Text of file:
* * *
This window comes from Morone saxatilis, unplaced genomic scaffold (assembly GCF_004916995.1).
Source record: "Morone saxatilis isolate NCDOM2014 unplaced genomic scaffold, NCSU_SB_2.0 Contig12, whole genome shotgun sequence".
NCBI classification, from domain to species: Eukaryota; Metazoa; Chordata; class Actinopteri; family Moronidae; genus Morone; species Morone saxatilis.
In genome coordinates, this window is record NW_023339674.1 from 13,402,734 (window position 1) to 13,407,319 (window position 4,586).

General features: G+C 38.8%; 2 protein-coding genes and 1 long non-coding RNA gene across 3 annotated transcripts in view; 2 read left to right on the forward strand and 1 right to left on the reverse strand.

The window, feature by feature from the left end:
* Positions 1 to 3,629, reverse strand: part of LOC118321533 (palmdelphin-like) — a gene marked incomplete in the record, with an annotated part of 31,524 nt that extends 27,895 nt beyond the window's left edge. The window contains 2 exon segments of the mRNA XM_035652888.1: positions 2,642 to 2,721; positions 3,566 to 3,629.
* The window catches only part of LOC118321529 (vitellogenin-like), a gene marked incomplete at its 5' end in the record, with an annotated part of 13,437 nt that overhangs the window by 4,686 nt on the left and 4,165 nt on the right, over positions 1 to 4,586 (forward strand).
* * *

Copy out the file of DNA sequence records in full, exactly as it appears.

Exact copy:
This window comes from Morone saxatilis, unplaced genomic scaffold (assembly GCF_004916995.1).
Source record: "Morone saxatilis isolate NCDOM2014 unplaced genomic scaffold, NCSU_SB_2.0 Contig12, whole genome shotgun sequence".
NCBI classification, from domain to species: Eukaryota; Metazoa; Chordata; class Actinopteri; family Moronidae; genus Morone; species Morone saxatilis.
In genome coordinates, this window is record NW_023339674.1 from 13,402,734 (window position 1) to 13,407,319 (window position 4,586).

General features: G+C 38.8%; 2 protein-coding genes and 1 long non-coding RNA gene across 3 annotated transcripts in view; 2 read left to right on the forward strand and 1 right to left on the reverse strand.

The window, feature by feature from the left end:
* Positions 1 to 3,629, reverse strand: part of LOC118321533 (palmdelphin-like) — a gene marked incomplete in the record, with an annotated part of 31,524 nt that extends 27,895 nt beyond the window's left edge. The window contains 2 exon segments of the mRNA XM_035652888.1: positions 2,642 to 2,721; positions 3,566 to 3,629.
* The window catches only part of LOC118321529 (vitellogenin-like), a gene marked incomplete at its 5' end in the record, with an annotated part of 13,437 nt that overhangs the window by 4,686 nt on the left and 4,165 nt on the right, over positions 1 to 4,586 (forward strand).